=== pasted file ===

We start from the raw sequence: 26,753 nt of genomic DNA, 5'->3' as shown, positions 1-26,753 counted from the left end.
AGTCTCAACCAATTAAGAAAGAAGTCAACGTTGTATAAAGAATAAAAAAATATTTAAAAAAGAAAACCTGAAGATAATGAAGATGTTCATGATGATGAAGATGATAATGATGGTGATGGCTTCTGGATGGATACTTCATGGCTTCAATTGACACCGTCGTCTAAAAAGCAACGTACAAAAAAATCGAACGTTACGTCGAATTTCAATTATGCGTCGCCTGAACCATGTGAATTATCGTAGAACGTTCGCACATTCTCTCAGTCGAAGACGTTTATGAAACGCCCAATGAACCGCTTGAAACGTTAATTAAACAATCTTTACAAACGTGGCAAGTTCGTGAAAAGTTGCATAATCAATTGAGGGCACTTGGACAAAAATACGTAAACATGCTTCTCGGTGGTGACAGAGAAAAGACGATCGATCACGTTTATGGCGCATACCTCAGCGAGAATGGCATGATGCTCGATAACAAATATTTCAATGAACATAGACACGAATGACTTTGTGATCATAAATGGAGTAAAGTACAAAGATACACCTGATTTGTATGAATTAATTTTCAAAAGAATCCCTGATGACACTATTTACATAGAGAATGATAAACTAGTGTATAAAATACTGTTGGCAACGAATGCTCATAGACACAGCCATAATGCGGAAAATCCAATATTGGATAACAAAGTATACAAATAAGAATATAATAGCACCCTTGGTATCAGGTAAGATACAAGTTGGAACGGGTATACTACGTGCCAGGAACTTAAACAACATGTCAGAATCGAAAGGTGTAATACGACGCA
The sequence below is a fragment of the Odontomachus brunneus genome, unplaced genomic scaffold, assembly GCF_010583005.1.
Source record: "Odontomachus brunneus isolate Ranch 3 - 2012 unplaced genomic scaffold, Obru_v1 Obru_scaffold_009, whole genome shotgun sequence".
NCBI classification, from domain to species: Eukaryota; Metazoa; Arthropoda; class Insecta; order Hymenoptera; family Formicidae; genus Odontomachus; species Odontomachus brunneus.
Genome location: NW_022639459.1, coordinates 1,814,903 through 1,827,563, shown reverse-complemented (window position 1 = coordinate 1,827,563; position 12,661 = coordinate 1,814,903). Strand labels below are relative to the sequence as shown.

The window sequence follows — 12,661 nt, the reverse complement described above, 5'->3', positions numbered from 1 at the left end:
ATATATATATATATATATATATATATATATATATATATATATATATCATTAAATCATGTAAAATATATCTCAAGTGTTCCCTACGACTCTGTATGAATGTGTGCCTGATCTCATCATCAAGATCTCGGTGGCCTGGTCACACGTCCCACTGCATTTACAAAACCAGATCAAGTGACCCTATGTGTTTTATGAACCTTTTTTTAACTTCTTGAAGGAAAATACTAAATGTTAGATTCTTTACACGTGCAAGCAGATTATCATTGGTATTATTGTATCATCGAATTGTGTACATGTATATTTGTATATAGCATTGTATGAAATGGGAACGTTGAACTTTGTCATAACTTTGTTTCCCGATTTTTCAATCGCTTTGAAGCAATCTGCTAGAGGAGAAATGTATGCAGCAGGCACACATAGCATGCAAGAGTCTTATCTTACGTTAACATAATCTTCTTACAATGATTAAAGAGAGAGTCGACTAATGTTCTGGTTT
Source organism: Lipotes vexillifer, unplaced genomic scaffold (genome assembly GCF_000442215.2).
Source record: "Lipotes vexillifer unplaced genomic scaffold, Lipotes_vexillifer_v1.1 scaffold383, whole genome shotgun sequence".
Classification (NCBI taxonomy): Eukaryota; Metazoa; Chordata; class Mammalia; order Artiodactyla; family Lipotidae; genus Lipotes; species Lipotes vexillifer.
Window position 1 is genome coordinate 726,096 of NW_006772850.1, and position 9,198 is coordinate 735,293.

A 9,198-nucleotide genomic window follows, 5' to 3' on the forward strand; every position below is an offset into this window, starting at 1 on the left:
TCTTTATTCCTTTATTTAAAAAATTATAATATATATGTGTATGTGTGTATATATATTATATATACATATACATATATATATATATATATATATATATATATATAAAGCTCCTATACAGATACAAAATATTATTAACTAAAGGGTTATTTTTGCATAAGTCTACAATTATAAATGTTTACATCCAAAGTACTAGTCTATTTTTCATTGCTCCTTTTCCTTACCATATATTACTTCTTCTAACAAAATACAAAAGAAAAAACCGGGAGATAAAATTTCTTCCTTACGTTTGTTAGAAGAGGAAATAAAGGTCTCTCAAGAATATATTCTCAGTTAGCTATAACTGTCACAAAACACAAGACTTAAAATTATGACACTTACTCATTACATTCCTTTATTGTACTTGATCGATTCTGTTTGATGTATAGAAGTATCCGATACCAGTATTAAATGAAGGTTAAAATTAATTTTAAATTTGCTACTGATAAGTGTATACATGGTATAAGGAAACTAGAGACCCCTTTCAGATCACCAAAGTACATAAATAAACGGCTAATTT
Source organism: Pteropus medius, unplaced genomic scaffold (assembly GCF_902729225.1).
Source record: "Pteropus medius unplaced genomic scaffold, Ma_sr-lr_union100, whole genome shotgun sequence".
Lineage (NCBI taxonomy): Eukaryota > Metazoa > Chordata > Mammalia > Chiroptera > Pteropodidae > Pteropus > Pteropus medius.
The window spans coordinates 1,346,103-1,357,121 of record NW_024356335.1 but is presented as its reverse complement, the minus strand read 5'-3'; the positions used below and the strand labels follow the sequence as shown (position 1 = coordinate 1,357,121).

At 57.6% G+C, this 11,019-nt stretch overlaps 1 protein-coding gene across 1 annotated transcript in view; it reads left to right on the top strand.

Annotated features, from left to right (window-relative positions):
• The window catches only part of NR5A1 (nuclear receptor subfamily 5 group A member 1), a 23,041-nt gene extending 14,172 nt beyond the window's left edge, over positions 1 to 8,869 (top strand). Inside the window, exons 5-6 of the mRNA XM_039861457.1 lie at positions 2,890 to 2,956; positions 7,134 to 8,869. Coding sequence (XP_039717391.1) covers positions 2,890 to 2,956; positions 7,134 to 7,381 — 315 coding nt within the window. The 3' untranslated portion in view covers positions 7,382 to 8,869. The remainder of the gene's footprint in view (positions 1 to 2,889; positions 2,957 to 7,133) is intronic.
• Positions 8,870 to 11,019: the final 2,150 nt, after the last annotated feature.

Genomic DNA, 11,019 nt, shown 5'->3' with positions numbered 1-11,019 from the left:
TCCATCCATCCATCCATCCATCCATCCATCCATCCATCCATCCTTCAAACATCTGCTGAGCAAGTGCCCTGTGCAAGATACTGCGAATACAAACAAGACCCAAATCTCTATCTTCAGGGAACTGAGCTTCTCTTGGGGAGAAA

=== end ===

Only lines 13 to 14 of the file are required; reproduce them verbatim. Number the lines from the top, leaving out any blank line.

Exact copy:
A 9,198-nucleotide genomic window follows, 5' to 3' on the forward strand; every position below is an offset into this window, starting at 1 on the left:
TCTTTATTCCTTTATTTAAAAAATTATAATATATATGTGTATGTGTGTATATATATTATATATACATATACATATATATATATATATATATATATATATATATAAAGCTCCTATACAGATACAAAATATTATTAACTAAAGGGTTATTTTTGCATAAGTCTACAATTATAAATGTTTACATCCAAAGTACTAGTCTATTTTTCATTGCTCCTTTTCCTTACCATATATTACTTCTTCTAACAAAATACAAAAGAAAAAACCGGGAGATAAAATTTCTTCCTTACGTTTGTTAGAAGAGGAAATAAAGGTCTCTCAAGAATATATTCTCAGTTAGCTATAACTGTCACAAAACACAAGACTTAAAATTATGACACTTACTCATTACATTCCTTTATTGTACTTGATCGATTCTGTTTGATGTATAGAAGTATCCGATACCAGTATTAAATGAAGGTTAAAATTAATTTTAAATTTGCTACTGATAAGTGTATACATGGTATAAGGAAACTAGAGACCCCTTTCAGATCACCAAAGTACATAAATAAACGGCTAATTT